NOTE: This article is a slightly edited version of a chapter from my book Refuting the Critics: Evidences of the Book Of Mormon's Authenticity (Horizon Publishers, 1992). All references can be found in the book.
Does the Book of Mormon Teach Mormonism?
Answering the Anti-Mormon Claim that Unique LDS Doctrines
Are Not Taught in the Nephite Record
Michael T. Griffith
@All Rights Reserved
Anti-Mormons assert that the Book of Mormon "contains almost no Mormonism" (Decker and Hunt 114). By this the critics mean to claim that none or almost none of the more unique doctrines of Mormonism can be found in the Nephite record (Decker and Hunt 114; J.L. Smith 23-30). In addition, anti-Mormons maintain that the Nephite text actually teaches a heretical doctrine of the Trinity. The purpose of this chapter is to show that such charges reflect a lack of knowledge of the Book of Mormon.
THREE UNIQUE LDS DOCTRINES IN THE BOOK OF MORMON
Let us now examine what the Nephite record says about three unique Mormon doctrines which critics assert are not found in the book, namely the pre-mortal existence, our potential for godhood, and the separation of the Father and the Son as two divine beings.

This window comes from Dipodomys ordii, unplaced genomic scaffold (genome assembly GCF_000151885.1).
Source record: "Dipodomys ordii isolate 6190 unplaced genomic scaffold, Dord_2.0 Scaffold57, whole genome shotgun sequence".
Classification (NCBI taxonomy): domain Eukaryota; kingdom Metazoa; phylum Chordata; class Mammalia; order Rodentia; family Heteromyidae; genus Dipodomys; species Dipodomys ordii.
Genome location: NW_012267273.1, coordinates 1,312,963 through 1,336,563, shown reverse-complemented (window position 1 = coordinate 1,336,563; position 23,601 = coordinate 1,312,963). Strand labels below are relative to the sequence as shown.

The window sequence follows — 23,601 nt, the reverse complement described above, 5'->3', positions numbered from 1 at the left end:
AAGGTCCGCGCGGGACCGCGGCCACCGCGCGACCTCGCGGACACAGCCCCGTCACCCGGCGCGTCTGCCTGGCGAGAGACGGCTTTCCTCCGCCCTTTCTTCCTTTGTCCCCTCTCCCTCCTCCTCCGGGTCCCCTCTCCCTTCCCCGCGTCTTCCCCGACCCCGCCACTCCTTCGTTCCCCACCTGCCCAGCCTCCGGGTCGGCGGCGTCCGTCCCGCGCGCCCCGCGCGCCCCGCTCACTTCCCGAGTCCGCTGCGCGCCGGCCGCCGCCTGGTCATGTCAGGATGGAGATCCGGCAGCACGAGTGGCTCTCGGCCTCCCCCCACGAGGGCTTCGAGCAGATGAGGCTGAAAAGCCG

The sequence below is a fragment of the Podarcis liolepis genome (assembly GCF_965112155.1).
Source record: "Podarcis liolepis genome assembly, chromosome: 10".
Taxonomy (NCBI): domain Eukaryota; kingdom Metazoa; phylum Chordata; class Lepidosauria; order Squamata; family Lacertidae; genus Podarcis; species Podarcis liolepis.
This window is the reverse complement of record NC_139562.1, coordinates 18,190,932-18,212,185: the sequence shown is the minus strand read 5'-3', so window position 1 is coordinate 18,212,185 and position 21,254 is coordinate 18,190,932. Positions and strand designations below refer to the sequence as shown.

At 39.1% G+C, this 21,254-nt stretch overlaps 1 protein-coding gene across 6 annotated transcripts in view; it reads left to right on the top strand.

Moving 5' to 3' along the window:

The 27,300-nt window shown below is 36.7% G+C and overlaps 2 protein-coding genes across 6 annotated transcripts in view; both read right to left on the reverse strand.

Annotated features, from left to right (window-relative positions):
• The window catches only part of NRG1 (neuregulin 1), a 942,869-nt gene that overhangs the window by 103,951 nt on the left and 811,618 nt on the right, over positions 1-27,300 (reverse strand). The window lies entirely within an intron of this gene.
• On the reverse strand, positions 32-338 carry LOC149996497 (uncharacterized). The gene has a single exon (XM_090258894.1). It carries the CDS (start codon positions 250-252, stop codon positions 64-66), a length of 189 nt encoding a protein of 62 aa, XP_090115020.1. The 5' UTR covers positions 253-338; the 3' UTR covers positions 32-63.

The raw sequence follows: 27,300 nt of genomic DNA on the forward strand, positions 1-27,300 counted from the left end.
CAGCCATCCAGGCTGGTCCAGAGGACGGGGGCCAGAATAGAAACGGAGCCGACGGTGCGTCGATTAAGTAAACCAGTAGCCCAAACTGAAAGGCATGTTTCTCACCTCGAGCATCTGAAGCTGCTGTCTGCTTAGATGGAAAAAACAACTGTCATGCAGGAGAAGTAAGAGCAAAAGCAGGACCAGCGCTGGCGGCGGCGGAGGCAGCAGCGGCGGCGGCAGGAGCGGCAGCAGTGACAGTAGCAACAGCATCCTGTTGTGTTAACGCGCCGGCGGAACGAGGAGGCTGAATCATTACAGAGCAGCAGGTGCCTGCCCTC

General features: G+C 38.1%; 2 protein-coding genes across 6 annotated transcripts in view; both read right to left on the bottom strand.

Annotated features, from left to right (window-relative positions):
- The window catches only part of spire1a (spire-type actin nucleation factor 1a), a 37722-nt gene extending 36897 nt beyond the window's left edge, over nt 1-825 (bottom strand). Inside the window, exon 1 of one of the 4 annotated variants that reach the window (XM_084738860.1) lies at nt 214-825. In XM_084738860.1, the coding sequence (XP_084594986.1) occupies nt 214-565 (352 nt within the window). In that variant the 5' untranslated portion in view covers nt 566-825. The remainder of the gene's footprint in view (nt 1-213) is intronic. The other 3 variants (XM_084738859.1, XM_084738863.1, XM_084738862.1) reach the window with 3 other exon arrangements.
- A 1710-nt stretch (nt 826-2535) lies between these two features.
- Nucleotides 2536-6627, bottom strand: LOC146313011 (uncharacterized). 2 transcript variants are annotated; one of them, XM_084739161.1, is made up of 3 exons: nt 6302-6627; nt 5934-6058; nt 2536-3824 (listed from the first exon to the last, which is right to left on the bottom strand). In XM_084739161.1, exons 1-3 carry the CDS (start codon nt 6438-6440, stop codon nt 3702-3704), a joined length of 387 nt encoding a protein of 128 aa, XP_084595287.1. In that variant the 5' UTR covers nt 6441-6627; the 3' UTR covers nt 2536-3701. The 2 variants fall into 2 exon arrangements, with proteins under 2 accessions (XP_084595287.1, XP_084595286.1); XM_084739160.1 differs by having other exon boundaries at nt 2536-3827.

These are by no means the only unique LDS teachings in the Book of Mormon. Many other unique Mormon doctrines can be found in the Nephite record. Gilbert Scharffs has documented them at some length, and I would encourage those readers who are interested to consult his excellent discussion on this subject (48-60).
Our Pre-Mortal Life
According to Mormon teaching, all human beings lived as spirits with our Heavenly Father prior to being born on the earth . In other words, our spirits did not just suddenly come into existence the moment we were conceived or born; rather, before birth we lived as spirits in a pre-mortal existence, where we knew and loved each other and our Heavenly Father.
The doctrine of preexistence can be found in the Bible, in ancient Jewish sources, and in early Christian writings (Anderson 19, 37 n 2, 190, 262-266, 274-276, 397 n 43, 346-350; Hamerton-Kelly; Seaich 1980:4-17; J.F. McConkie).
This inspired teaching can also be found in the Book of Mormon. The Nephite record contains a number of passages which refer to the pre-mortal existence. They are as follows:
1 Nephi 10:18
2 Nephi 9:18
2 Nephi 27:10
3 Nephi 1:14
The phrase "from the foundation of the world" is used repeatedly
in these passages. Helaman 5 :47
makes it clear that this phrase refers to the pre-mortal existence. In this
verse the Father is speaking of the Son, and says, "Peace be unto you, because of your faith in my Well Beloved, who
was from the foundation of the world." Significantly,
This is in perfect harmony with Joseph Smith's teaching that those men who are called to serve in priesthood positions in mortality were foreordained to that end in the preexistence:
Every man who has a calling to minister to the inhabitants of the world was ordained to that very purpose in the Grand Council of heaven before the world was. I suppose I was ordained to this very office in that Grand Council. (365)